A renewed call for action across the borough to help eliminate suicide is the focus of a new strategy focused on suicide prevention.
Every suicide is a tragedy and for every life lost to suicide there can be more than 100 other people affected and impacted; this strategy makes a commitment to continue working together to reduce the number of suicides.
The St Helens Borough Suicide Prevention Strategy has been approved by St Helens Borough Council’s Cabinet which outlines the work that has gone on to support residents over recent years, as well as set out further measures to continue to make an impact.
The strategy sets out five key themes which will lead the work which cover the areas:
· Leadership and governance
· Data, intelligence, evidence and research
These areas incorporate work such as continuing to work with partners across the borough and those impacted by suicide and self-harm, continuing training such as the free Zero Suicide Alliance course open to all residents, improving support for people who may need mental health help, bereavement support and reviewing patterns of incidents.
Councillor Anthony Burns, Cabinet Member for Wellbeing, Culture and Heritage, said: “Every life lost to suicide is a tragedy. The devastating loss is felt widely by family, friends and colleagues and communities who may feel that impact in their daily lives for many years. Although there has been some really good progress on reducing suicide in the borough, we need to continue this work.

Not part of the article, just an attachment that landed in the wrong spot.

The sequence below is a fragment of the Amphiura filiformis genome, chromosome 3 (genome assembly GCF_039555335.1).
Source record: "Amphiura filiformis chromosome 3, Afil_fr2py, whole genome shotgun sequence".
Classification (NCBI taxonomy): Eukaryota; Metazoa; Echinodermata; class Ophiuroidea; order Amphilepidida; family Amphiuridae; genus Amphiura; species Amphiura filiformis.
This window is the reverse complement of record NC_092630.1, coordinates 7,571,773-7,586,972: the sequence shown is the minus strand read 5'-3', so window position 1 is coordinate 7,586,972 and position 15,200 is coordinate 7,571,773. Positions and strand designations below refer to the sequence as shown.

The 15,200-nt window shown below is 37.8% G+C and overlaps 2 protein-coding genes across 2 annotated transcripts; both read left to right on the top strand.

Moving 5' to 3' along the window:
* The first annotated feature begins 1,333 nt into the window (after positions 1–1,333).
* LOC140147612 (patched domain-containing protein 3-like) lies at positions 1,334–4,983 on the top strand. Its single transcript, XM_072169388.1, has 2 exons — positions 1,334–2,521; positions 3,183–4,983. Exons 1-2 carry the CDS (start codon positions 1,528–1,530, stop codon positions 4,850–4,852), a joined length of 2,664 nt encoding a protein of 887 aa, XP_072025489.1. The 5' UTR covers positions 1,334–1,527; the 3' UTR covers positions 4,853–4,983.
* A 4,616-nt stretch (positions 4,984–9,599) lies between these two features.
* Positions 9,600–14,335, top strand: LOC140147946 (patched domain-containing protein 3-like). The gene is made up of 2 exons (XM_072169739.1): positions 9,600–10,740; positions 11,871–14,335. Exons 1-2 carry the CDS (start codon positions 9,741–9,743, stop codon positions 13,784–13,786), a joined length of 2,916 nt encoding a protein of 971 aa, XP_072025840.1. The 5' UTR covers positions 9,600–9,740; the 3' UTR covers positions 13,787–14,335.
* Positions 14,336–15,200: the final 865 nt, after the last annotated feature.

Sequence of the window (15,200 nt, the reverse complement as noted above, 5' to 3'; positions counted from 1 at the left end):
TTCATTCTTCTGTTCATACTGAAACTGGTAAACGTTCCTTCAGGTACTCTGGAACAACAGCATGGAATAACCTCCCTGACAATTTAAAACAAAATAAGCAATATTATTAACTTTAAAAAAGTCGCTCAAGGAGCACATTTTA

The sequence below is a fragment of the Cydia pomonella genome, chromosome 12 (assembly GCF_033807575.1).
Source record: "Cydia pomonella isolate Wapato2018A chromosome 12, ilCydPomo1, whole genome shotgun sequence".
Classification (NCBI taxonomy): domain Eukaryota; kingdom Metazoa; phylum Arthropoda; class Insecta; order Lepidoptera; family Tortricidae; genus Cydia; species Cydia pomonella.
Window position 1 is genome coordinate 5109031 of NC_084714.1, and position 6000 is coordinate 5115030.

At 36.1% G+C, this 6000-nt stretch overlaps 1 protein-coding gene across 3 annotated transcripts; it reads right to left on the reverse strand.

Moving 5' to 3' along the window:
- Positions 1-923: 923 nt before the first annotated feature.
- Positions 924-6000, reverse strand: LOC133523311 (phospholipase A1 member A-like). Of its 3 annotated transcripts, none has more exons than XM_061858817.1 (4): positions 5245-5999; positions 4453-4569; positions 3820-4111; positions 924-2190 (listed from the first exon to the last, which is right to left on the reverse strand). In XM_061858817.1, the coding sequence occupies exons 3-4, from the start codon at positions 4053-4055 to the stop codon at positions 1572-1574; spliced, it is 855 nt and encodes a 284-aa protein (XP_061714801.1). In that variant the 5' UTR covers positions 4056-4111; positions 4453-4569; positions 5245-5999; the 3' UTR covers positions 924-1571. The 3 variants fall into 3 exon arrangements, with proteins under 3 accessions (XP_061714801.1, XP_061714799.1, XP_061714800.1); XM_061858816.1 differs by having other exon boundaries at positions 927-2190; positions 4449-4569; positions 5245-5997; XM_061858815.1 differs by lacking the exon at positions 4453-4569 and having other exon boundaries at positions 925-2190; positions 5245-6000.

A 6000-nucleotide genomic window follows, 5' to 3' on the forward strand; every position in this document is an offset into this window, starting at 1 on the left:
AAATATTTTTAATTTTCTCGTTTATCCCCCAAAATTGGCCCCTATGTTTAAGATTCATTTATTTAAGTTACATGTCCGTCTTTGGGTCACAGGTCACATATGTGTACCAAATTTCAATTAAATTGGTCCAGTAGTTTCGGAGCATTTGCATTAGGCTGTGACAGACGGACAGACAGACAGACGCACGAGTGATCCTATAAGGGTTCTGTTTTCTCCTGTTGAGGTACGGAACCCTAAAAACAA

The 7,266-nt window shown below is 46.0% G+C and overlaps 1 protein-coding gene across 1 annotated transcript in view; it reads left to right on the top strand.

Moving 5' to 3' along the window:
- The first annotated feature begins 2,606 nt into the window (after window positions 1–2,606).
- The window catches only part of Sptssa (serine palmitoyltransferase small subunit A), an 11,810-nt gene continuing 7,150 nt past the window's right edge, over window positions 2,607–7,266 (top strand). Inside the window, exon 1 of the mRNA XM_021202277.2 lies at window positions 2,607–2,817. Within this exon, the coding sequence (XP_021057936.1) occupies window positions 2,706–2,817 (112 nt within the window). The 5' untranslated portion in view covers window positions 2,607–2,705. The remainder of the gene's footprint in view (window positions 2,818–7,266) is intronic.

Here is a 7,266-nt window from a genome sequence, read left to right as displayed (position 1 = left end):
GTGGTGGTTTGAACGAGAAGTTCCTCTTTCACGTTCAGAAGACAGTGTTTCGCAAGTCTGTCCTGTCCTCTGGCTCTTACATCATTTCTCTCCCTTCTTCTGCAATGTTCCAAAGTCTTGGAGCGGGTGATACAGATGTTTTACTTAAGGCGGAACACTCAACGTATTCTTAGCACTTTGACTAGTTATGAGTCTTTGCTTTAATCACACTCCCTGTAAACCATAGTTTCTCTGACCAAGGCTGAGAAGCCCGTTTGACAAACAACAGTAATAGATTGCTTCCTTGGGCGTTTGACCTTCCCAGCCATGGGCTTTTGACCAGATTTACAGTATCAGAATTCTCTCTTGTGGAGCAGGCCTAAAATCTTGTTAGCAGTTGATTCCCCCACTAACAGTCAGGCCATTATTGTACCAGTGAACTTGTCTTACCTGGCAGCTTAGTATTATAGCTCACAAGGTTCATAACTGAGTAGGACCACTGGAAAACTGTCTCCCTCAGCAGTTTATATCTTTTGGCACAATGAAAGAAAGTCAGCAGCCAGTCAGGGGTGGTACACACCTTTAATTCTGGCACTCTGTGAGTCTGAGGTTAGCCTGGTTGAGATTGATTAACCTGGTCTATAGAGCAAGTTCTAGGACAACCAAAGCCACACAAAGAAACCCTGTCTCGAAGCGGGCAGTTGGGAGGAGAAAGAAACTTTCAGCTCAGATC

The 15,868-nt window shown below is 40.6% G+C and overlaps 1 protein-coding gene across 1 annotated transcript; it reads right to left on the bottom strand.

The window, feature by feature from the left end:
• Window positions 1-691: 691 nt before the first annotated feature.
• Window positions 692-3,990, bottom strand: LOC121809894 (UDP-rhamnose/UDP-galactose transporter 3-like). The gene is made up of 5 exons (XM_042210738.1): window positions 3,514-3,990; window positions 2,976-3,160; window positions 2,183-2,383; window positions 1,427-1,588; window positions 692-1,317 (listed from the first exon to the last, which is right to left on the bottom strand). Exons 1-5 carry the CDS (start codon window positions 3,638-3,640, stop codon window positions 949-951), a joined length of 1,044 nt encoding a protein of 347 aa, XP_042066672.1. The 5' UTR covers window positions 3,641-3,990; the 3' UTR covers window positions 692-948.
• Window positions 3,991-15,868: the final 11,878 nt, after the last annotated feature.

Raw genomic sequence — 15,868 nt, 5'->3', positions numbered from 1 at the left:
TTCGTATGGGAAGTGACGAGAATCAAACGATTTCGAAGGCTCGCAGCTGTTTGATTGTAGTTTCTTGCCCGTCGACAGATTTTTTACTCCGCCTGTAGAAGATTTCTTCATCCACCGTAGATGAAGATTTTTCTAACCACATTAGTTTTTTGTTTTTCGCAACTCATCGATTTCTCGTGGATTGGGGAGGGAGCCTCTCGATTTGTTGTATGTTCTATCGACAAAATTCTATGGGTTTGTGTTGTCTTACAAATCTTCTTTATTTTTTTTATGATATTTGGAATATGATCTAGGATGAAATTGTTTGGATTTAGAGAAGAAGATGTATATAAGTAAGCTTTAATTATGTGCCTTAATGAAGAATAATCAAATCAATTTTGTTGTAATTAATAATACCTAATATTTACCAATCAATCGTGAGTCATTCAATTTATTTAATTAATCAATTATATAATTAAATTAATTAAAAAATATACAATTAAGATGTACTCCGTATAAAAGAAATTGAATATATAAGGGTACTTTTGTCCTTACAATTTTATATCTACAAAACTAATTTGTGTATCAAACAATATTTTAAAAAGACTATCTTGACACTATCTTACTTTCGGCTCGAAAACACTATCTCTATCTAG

There are still many challenges faced by our communities, such as the cost of fuel and daily living that mean we are seeing more and more people struggling to make ends meet.
“Six years ago St Helens had the highest rate of suicide in England, since then so much partnership work has gone on to support our residents get the right kind of help, and its clear that work is having a positive impact on reducing our rates now. But we can never be complacent which is why we have created this new suicide strategy to push further towards our ambition of being a place without suicide impacting on people’s lives.
“Support through projects like our Okay to Ask campaign which encourages us all to ask someone if they are thinking about suicide, breaking down the stigma of talking about our mental health and most importantly getting the right treatment if it is needed.
The strategy has some stark reading showing that there are a range of factors that result in some people feeling trapped and stressed. We are concerned that cost of living rises could make life more difficult. We know there are things we can and have done together to make a difference and we want to build on that.
Our partnership working will continue to focus on providing help for these groups of people and that relationship across organisations and community groups will be a firm foundation for the rest of the strategy.”
There is help and support available out there, including 24/7 crisis mental health support and a range of information, services and peer support available.
To find out more about support and advice visit www.okaytoaskcampaign.co.uk
For training on how to talk to someone feeling suicidal visit Free online training from Zero Suicide Alliance